_{1,2}(x,y) along path lz atomic number of an element or effective atomic number of a tissue type. The effective atomic number is given by

**Z**= i n i M i Z i i M i , ##EQU00003##

**where Z**

_{i}is the atomic number of the i

^{th}element, M

_{i}is the atomic mass, and n

_{i}is the number of atoms of the i

^{th}element. Water has a Z of 7.22.

**[0059]**Other notation is introduced in the description below as needed. C

_{1,2}(x,y) and L

_{1,2}(l) are independent of E. The mass attenuation coefficients are independent of voxel location. Further, detectors used with embodiments of the present invention measure energy deposited so S is the photon number at each energy multiplied by the energy.

**[0060]**Also, because a bow-tie filter is used, S depends on channel γ (or path l); this dependency is omitted from further equations, although it should be understood that the dependency exists. In addition, the spectra are assumed normalized. That is, ∫S

_{H},L(E)dE=1.

**[0061]**The transmitted intensity is given by

**I**(l)=∫S(E)exp[-∫

_{1}μ(E,x,y)dl]dE. (1)

**The attenuation coefficients may be understood as a sum of their physical**processes. In the diagnostic energy range, the two dominate physical processes are photoelectric (PE) and Compton (C). Thus, we can write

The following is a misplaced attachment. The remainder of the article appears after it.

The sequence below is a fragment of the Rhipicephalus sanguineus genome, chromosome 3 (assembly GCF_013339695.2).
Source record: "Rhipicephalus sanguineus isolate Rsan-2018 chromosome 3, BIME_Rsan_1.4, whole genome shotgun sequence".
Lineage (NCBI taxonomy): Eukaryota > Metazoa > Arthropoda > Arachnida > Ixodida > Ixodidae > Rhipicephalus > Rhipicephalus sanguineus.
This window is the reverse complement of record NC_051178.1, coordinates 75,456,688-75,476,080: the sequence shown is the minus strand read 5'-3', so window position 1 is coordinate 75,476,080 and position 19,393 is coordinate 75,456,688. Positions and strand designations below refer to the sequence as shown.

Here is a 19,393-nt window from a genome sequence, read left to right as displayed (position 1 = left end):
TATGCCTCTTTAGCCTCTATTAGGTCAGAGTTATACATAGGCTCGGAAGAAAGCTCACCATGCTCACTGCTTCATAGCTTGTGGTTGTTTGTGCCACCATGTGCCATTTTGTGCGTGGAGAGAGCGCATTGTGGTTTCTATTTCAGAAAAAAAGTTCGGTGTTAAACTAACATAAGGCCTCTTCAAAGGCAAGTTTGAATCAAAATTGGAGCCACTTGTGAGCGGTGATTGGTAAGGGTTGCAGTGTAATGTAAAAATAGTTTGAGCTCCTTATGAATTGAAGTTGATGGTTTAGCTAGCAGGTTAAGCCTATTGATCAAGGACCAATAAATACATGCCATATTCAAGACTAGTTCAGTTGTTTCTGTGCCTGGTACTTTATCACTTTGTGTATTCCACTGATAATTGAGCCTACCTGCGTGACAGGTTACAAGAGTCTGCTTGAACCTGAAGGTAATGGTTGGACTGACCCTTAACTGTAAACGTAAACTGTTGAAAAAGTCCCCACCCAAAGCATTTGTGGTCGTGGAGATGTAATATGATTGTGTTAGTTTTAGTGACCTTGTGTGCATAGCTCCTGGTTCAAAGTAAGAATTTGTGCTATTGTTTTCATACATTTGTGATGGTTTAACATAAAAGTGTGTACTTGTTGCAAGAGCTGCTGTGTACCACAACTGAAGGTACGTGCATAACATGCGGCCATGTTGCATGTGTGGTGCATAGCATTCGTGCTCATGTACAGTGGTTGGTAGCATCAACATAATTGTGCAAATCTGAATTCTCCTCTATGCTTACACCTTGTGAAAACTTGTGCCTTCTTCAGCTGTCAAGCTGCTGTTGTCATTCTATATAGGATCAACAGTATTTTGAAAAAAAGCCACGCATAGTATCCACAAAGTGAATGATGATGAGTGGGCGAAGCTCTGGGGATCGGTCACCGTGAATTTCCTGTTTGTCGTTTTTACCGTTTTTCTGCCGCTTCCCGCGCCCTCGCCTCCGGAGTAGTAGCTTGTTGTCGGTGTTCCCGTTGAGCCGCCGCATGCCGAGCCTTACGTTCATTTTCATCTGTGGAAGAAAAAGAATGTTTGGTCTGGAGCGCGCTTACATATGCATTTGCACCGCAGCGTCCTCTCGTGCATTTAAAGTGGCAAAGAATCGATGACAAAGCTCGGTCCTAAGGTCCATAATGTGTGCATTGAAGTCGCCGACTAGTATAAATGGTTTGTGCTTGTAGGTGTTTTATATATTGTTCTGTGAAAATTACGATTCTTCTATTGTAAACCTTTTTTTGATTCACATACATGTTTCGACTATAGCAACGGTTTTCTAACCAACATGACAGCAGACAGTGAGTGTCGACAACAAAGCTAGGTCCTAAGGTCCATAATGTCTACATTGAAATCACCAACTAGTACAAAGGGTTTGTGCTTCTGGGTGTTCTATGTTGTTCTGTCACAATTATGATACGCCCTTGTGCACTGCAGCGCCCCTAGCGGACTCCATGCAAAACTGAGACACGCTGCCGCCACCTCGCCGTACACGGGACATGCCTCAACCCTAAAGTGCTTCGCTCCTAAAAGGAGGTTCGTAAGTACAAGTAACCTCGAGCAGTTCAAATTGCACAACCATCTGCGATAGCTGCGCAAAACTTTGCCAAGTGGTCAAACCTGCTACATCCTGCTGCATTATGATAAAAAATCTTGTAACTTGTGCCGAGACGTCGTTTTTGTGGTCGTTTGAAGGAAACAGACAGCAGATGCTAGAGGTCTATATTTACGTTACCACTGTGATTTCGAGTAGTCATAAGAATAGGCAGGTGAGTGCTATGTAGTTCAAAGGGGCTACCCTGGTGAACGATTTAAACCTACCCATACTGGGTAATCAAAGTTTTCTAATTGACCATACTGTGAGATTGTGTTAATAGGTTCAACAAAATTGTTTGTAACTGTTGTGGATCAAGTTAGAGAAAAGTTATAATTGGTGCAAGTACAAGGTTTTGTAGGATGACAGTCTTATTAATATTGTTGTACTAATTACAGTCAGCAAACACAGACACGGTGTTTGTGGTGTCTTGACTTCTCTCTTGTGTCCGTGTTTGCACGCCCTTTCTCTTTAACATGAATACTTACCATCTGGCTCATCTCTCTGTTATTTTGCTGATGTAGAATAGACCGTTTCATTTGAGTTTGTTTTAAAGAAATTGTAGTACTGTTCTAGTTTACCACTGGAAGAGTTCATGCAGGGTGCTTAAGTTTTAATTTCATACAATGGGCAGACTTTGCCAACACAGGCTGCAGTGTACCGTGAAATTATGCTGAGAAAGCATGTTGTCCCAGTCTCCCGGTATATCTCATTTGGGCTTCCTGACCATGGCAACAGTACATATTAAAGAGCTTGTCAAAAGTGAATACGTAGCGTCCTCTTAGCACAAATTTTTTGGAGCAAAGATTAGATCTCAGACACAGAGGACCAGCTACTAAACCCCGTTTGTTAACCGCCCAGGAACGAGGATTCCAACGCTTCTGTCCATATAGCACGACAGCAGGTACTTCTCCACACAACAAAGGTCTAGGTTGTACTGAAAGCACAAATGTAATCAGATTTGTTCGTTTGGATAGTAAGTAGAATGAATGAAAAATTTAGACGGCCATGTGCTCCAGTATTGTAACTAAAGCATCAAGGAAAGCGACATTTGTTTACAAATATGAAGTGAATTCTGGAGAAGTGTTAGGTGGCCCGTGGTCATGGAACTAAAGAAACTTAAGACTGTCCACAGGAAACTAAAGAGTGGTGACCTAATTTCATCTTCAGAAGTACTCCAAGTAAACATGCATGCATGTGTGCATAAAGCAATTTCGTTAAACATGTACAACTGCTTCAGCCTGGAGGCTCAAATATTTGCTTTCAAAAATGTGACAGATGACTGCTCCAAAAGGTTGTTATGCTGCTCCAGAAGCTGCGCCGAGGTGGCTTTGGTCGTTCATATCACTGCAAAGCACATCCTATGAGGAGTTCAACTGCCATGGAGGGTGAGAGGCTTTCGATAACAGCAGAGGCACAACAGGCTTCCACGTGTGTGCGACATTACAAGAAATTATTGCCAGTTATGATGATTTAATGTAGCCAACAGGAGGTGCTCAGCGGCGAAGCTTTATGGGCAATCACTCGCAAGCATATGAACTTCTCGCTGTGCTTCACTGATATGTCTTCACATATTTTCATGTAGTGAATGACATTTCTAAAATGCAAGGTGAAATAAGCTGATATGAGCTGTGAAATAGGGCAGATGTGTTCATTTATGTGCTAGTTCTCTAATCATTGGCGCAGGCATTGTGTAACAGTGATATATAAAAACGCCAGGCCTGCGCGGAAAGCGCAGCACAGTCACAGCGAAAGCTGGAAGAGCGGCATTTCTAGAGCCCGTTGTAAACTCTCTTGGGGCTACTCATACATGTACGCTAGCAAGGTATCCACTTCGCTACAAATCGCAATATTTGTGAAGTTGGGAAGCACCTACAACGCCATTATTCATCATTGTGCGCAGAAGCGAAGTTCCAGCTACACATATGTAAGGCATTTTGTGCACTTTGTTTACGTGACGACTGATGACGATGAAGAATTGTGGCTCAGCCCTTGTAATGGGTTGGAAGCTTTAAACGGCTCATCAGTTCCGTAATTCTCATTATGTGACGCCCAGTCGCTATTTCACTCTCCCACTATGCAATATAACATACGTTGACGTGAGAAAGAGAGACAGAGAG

μ(E,x,y)=μ

_{PE}(E,x,y)+μ

_{C}(E,x,y). (2)

**To factorize the energy and spatial dependencies of the linear attenuation**coefficient, Eqn. (2) is rewritten as

**μ ( E , x , y ) = i δ i , j ( x , y ) ( μ PE , i ( E ) + μ C , i ( E ) ) , ( 3 ) ##EQU00004##**

**where the sum goes over all tissue types labeled by i**. The interpretation of Eqn. (3) is that at a given location x,y, the tissue is type

**j**, δ i , j = { 1 if i = j 0 if i ≠ j . ##EQU00005##

**[0062]**Next, the photoelectric and Compton are replaced by two basis materials, one of which acts more like photoelectric (relatively high Z) and one of which acts more like Compton (relatively low Z). Therefore, the linear attenuation coefficients of tissues in an object (e.g., a patient) can be expanded into two basis functions:

μ(E,x,y)≈μ

_{1}(E)c

_{1}(x,y)+μ

_{2}(E)c

_{2}(x,y) (4)

**where c**

_{1,2}(x,y) represent how much the voxel at x, y is like basis material 1 and 2, respectively. This hypothesis is a good approximation as long as:

**[0063]**the energy of the K-edge of any tissue of interest is not in the energy range where the two spectra S

_{H},L are not small and

**[0064]**two basis coefficients have different enough energy dependence in the energy range of interest.Even for a material whose K-edge is within this range such as iodine, the introduced error may be small enough to be ignored.